A Renal Size Discrepancy among the Findings of Renal Sonogram in Children with Their First Episode of Pyelonephritis is One of the Useful Parameters to Predict the Presence of Cortical Defects on the Acute DMSA Renal Scan
Childhood Kidney Diseases
Purpose: We investigated whether a renal size discrepancy on a renal sonogram (US) in children with febrile urinary tract infection (UTI) was correlated with the presence of cortical defects on their dimercaptosuccinic acid (DMSA) renal scan. Methods: We examined 911 children who were admitted consecutively to our hospital with their first episode of febrile UTI from March 2001 to September 2014. All enrolled children underwent a US and DMSA scan during admission. According to the US findings,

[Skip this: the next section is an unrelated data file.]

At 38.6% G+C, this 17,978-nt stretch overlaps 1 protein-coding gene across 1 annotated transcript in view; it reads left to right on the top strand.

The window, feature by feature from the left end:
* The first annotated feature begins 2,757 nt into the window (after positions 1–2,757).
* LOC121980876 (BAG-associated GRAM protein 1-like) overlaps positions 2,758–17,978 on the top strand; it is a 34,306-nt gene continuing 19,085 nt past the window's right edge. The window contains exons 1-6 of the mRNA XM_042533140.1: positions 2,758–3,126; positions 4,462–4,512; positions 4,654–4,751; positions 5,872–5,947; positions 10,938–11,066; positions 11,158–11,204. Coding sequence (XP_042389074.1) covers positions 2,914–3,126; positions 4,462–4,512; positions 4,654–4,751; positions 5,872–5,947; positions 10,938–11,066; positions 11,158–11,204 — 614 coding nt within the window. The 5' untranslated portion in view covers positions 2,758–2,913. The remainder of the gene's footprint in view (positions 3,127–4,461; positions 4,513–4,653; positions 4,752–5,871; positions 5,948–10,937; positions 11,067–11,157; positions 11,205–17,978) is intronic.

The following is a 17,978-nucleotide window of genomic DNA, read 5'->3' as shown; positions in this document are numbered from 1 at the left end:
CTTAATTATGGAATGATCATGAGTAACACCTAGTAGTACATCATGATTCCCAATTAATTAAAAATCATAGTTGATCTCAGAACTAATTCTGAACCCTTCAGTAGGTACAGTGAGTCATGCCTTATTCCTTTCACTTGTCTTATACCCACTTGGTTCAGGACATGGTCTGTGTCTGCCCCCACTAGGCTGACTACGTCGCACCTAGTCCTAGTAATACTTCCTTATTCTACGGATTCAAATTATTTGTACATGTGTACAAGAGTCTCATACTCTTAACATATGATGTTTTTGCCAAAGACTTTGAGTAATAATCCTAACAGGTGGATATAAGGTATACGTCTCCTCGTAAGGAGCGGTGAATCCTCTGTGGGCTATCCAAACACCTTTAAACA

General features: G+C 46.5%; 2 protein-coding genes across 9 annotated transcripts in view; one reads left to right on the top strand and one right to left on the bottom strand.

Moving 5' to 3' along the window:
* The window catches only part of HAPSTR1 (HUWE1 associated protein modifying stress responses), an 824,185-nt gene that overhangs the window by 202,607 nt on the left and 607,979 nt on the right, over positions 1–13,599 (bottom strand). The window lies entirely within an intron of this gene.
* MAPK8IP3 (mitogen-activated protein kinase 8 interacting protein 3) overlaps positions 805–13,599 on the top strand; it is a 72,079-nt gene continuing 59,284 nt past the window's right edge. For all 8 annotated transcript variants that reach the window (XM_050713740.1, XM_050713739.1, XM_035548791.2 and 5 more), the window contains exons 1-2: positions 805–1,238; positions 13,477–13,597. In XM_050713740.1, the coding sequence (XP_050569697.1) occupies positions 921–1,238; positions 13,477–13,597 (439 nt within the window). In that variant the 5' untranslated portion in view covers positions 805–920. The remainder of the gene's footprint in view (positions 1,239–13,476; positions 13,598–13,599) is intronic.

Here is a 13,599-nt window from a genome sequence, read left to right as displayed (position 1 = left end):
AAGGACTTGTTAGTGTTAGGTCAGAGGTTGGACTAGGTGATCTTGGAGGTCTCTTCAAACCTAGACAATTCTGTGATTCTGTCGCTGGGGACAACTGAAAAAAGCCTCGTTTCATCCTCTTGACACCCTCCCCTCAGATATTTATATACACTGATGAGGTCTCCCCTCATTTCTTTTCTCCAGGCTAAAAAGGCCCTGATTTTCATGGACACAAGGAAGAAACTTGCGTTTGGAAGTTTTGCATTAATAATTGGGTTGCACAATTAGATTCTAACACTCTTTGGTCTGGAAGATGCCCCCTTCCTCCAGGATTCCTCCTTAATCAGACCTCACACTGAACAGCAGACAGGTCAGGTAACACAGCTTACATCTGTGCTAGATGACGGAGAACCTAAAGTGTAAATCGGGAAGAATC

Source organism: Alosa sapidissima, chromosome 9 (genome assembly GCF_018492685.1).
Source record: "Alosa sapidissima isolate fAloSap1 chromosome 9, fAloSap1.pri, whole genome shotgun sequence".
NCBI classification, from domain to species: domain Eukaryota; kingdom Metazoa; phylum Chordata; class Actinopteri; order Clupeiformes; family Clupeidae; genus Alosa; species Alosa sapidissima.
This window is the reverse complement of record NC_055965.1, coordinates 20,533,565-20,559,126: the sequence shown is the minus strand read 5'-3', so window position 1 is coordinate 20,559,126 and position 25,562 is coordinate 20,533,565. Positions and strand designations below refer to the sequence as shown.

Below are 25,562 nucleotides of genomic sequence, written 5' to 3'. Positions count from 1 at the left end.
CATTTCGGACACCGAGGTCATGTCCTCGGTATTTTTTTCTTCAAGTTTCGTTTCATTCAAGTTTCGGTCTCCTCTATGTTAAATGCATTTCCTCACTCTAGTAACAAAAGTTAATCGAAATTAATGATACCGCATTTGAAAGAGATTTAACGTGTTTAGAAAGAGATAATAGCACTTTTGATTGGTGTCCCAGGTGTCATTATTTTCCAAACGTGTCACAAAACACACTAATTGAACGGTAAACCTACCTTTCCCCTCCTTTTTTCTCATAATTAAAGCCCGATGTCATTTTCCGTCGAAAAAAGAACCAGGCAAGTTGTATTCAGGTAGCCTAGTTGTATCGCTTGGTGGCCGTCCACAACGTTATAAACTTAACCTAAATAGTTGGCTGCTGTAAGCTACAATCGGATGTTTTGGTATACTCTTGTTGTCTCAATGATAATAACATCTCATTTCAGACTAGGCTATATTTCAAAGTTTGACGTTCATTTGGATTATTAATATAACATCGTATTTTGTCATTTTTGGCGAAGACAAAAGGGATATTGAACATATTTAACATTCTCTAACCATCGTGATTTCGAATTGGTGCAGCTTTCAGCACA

... o the US findings, including the renal size discrepancy, data were compared between children with positive and negative DMSA scan results. A positive DMSA scan result was defined as reduced or absent tracer localization and indistinct margins that did not deform the renal contour. Results: Mean renal lengths of the right and left kidneys were larger in children with positive DMSA scan results than in children with negative DMSA scan results (63.2±11.3 mm vs. 58.4±7.8 mm, P<0.001; 64.9±11.2 mm vs. 59.9±7.9 mm, P< 0.001; respectively). A significant difference was observed in both renal lengths between children with positive and negative DMSA scan results (4.6±3.8 mm vs. 3.3±2.6 mm, P<0.001). A multiple logistic regression analysis, revealed that a small kidney, cortical thinning, and a renal length discrepancy on US findings were significant factors for predicting the presence of cortical defects on an acute DMSA scan [P=0.028, 95% confidence interval (CI) 1.054-2.547; P= 0.004, 95% CI 1.354-4.810; P<0.001, 95% CI 1. 077-1.190, respectively]. Conclusion: In conclusion, a renal size discrepancy on US findings in children with their first episode of febrile UTI was a helpful tool for predicting the presence of cortical defects on an acute DMSA scan.